Bold, Monochromatic, and Patterned

Bold, Monochromatic, and Patterned


Bold colors and patterns dominate this kitchen by Andra Birkerts of Andra Birkerts Design.

Today’s trends in kitchen design make brash statements.

For years, white kitchens have reigned supreme. It’s easy to see why. They’re clean, bright, and tasteful; they’ll always be classic. But there’s a new kind of style on the block, and it’s closing in on the standing champ. We’re talking big and bold. Rich color and vibrant pattern, affecting nearly surface in the space, from cabinets and backsplashes to walls and floors. This trend is rising fast, and it’s bringing a whole new level of excitement to the hardest working room in the house.

Trends in home decor often mirror those in fashion, and this one is no exception. So if you want to know what’s hot, just take a look in your closet. Chances are you’ve picked up some clothes in jewel tones lately: deep teals, dusky plums, or rich emeralds. And probably some pastels, too, maybe a minty green, creamy yellow, or sky blue. Redo your cabinets in any one of these shades, and you’ll end up with a look that’s both lively and fresh.
Feeling a bit more monochromatic? Black cabinetry is also on point and gives a space a modern, crisp vibe. Be wary of using it on both top and bottom cabinets, though. It tends to work better with open shelving and pairs divinely with natural wood tones.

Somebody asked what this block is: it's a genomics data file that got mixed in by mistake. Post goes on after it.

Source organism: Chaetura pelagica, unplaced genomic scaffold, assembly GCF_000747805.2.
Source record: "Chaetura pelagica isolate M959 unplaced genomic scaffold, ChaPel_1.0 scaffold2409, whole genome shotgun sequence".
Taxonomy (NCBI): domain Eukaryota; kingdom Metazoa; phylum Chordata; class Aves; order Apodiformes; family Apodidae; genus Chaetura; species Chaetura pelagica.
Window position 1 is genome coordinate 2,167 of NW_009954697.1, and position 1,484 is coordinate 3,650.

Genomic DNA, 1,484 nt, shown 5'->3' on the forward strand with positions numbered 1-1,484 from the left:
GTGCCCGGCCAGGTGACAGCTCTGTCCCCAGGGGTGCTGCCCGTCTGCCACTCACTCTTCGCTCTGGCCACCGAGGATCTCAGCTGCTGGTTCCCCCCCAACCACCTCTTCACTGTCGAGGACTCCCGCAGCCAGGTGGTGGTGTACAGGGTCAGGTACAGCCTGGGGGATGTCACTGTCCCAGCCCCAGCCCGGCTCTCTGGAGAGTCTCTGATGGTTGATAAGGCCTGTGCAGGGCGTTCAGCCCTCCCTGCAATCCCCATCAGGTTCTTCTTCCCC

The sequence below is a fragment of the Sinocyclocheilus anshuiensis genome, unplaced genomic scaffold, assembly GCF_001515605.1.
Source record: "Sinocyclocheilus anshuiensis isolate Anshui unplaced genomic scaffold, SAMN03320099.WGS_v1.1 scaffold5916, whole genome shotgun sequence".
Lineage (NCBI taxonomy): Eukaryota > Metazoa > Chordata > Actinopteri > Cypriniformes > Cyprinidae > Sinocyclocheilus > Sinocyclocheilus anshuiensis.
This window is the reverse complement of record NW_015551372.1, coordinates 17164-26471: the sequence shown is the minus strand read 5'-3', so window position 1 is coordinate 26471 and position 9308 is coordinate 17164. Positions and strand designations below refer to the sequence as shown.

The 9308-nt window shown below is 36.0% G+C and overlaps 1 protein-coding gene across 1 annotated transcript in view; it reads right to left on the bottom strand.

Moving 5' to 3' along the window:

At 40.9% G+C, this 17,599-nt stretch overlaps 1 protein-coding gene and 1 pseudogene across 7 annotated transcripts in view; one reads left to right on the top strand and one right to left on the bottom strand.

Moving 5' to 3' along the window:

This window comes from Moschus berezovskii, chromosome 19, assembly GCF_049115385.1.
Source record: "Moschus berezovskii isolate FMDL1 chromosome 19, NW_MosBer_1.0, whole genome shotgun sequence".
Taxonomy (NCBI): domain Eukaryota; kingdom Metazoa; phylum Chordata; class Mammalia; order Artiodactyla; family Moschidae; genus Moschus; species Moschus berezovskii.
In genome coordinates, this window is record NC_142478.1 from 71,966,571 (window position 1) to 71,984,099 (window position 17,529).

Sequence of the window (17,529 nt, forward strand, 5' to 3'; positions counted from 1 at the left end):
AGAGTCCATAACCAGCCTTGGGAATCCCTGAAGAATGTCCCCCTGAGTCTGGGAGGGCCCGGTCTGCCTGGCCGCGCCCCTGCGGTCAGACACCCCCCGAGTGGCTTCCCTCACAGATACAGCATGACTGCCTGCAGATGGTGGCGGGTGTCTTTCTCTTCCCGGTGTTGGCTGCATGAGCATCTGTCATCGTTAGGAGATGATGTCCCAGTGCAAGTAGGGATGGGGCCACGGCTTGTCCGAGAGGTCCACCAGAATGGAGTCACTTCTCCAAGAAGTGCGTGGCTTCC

Black also mixes beautifully with pattern, and the hippest way to get that is with encaustic tile. Fashioned from concrete, it brings a burst of color and pattern to floors and backsplashes alike. Unlike standard tile, which gets its look from the glaze, the patterns on encaustic tile are produced using different colors of clay. This makes it particularly durable, as its markings do not fade as the tile is worn down. That concrete is really heavy though, so be sure your floor or walls can support the load.

If you’re keen on pattern but not quite ready to commit to a permanent installation, try a rug. Not just a little scatter rug, either. Ante up for a proper one, with a real density of color and a flat weave. A kilim or a well-worn Persian would work beautifully. Both styles wear like iron and would lend your kitchen a real air of refinement.
Another way to add a note of sophistication? Try a bit of brass. It’s back in a big way, on everything from handles and faucets to fume hoods and light fixtures. But make no mistake: This isn’t that shiny yellow metal of 1980s fame. What you want is the unlacquered type. Its tones will mellow over time, developing a warm and gentle patina that’s the epitome of luxe.

If all this seems a bit daunting, just remember: Though the kitchen has unique needs in terms of utility, there’s no need for it to feel utilitarian. So hang art on the walls, curate a display on the shelves, incorporate textiles and color. In short, create a room that feels like the rest of your home. You’ll end up with a space that is warm and personal, one that makes you happy every time you use it. And happy will always be in fashion.


Sarah Coombs is an interior designer based in Alameda.

This article appears in the September 2014 issue of Oakland Magazine
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